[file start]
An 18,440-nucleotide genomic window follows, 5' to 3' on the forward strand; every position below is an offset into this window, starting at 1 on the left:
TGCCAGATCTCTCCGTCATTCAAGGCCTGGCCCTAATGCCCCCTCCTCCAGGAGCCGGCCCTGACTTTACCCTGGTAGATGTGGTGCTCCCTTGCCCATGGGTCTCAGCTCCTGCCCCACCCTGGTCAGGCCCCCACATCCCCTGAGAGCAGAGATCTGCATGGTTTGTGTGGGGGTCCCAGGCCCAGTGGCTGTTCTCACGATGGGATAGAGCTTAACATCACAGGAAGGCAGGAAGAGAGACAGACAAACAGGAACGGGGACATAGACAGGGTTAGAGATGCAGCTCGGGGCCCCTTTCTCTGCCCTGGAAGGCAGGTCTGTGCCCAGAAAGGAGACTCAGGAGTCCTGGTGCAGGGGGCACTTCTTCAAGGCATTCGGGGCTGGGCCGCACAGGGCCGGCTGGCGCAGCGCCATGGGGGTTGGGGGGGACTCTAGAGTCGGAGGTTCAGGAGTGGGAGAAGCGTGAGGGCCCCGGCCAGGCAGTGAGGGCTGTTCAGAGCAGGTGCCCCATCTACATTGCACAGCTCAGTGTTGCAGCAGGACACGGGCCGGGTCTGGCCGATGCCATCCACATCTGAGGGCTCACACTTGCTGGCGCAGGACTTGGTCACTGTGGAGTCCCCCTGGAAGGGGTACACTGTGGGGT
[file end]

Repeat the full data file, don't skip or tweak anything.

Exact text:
An 18,440-nucleotide genomic window follows, 5' to 3' on the forward strand; every position below is an offset into this window, starting at 1 on the left:
TGCCAGATCTCTCCGTCATTCAAGGCCTGGCCCTAATGCCCCCTCCTCCAGGAGCCGGCCCTGACTTTACCCTGGTAGATGTGGTGCTCCCTTGCCCATGGGTCTCAGCTCCTGCCCCACCCTGGTCAGGCCCCCACATCCCCTGAGAGCAGAGATCTGCATGGTTTGTGTGGGGGTCCCAGGCCCAGTGGCTGTTCTCACGATGGGATAGAGCTTAACATCACAGGAAGGCAGGAAGAGAGACAGACAAACAGGAACGGGGACATAGACAGGGTTAGAGATGCAGCTCGGGGCCCCTTTCTCTGCCCTGGAAGGCAGGTCTGTGCCCAGAAAGGAGACTCAGGAGTCCTGGTGCAGGGGGCACTTCTTCAAGGCATTCGGGGCTGGGCCGCACAGGGCCGGCTGGCGCAGCGCCATGGGGGTTGGGGGGGACTCTAGAGTCGGAGGTTCAGGAGTGGGAGAAGCGTGAGGGCCCCGGCCAGGCAGTGAGGGCTGTTCAGAGCAGGTGCCCCATCTACATTGCACAGCTCAGTGTTGCAGCAGGACACGGGCCGGGTCTGGCCGATGCCATCCACATCTGAGGGCTCACACTTGCTGGCGCAGGACTTGGTCACTGTGGAGTCCCCCTGGAAGGGGTACACTGTGGGGT